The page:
Weather is, at best, unpredictable, but a heat wave poses as much of a health risk for your aging parents as do winter storms or hurricanes. It is not unheard of for the frail elderly to succumb to extreme heat.
There are many mitigating factors that can cause this, but there are also many ways to keep the senior in your life safe and protected during a heat wave.
What are the dangers of a heat wave?
Heat waves can be dangerous for anyone of any age, but they are more dangerous for the elderly, babies and young children. As you age, your body is less able to regulate its temperature; it’s not unheard of for an elderly person to say they’re cold when everyone around them is feeling the effects of the heat. Because of this, your aging parent may be more impacted by the effects of the heat than they realize. As the body’s temperature control centers are less sensitive, they may not “initiate the correct cooling mechanisms within the body when it becomes overheated” and this can lead to heat stroke and other heat-related illnesses. Medications can also lead to insensitivity to heat fluctuations.
While the elderly may be able to sense a change in temperature in their home, a heat wave brings prolonged excessive high temperatures and if it persists their body simply may not have time to acclimate. This can also occur when seniors take a vacation to a climate that is hotter than the one they’re accustomed to living in.
The most serious effect of a heat wave is heat stroke. Heat stroke does have warning signs: cramps and exhaustion. One way to prevent it is by staying hydrated because if your body loses water and salt (through sweating) it can be fatal and cause your organs to shut down.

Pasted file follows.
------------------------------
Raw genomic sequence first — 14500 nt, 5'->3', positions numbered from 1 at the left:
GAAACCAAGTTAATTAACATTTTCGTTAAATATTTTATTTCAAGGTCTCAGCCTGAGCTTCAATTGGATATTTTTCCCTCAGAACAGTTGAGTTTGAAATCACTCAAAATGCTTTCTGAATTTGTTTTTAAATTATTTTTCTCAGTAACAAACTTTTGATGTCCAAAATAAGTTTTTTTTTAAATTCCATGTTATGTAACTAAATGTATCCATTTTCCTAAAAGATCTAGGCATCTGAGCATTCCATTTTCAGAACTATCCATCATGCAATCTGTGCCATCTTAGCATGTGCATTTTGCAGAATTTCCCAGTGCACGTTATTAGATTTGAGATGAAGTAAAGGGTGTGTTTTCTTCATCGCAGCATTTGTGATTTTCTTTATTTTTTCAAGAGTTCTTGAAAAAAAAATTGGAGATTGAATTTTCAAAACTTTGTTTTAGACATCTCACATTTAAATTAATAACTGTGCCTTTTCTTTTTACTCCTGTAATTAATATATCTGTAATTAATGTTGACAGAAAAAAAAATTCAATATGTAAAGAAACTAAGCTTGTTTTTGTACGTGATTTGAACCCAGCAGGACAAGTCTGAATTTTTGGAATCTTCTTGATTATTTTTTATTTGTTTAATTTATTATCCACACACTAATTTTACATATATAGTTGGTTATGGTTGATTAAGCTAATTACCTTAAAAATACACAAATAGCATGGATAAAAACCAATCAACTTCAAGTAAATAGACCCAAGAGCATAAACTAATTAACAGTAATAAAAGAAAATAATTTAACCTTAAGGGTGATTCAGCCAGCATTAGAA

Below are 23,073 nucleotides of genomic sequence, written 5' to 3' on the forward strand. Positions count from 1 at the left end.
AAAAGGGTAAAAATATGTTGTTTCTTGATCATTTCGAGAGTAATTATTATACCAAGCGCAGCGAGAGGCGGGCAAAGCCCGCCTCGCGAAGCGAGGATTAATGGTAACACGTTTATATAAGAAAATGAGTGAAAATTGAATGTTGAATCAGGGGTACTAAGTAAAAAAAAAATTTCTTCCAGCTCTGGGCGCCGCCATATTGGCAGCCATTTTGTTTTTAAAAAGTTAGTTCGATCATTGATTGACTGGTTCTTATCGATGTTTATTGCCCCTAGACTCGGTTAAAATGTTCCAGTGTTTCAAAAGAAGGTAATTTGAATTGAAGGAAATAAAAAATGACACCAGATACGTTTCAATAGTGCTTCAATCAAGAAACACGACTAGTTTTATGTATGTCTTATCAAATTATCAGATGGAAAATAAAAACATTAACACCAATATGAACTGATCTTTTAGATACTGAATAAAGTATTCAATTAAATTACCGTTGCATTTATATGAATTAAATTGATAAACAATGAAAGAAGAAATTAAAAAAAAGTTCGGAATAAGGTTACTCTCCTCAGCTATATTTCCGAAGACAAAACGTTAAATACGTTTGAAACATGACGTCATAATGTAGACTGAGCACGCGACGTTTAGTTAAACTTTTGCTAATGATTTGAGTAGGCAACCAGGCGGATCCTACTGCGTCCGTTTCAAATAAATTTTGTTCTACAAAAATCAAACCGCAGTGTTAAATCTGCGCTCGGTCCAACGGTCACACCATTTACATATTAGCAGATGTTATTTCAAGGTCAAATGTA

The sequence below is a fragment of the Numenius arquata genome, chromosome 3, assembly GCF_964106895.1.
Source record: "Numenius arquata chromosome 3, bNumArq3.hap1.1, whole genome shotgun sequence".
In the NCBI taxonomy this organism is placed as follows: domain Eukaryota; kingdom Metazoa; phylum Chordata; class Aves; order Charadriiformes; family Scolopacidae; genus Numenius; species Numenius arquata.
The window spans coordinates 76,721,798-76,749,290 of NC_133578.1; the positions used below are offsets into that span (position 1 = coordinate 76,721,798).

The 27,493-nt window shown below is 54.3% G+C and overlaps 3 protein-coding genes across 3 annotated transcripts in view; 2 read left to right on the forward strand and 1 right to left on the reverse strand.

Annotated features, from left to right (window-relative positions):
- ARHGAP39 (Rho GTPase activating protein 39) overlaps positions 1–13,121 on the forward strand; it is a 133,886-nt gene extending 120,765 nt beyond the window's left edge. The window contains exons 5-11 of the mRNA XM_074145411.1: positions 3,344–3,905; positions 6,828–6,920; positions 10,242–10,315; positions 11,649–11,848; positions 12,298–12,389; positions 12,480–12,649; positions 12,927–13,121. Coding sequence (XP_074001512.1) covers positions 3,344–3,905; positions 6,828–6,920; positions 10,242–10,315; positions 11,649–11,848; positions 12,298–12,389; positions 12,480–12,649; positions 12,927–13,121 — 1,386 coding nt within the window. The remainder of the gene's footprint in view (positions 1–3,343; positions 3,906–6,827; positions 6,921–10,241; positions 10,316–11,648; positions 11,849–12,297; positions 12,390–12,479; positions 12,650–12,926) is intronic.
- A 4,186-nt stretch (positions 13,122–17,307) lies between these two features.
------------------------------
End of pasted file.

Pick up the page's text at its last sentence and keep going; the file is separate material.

Safety measures for seniors
Whether your aging parents live with you or live alone, they should be aware of the change in temperatures in ways other than relying on their perception. Thermostats should be checked for the temps inside the home and having a thermometer outside is also a good idea. If the temperature rises, they need to begin taking steps to stay cool. Remember, as you age, you may not sweat as much as when you were younger, so relying on sweating as an indicator that you are hot is not reliable.
Ways to cool off
There are several steps that can be taken to lower body temperature and the temperature of the home, here are a few:
- Dress in light colored and lightweight clothing.
- Stay out of the sun.
- Close the curtains in the home to prevent the sun from heating up the interior.
- Run the air conditioner.
- Stay indoors and don’t plan on walking or exercising out of doors until the sun goes down and the temperatures drop.
- Drink plenty of fluids. Stock up on drinks that contain electrolytes as they are more hydrating than water.
- Take a cool shower or place cool water compresses on your body to help cool it down.
- If you don’t have an air conditioner place fans throughout the house, and open the windows slightly to create a cross breeze.
- Pay attention to the early signs of heat-related impairments including: cramps, nausea, headaches and exhaustion. If these occur, contact a medical professional immediately. For those seniors with home medical alert devices, help is merely a push of a button away when heat stroke strikes.
Staying tuned to a local weather or news station is one of the best ways to know what the weather will be like and if you need to take any precautions.
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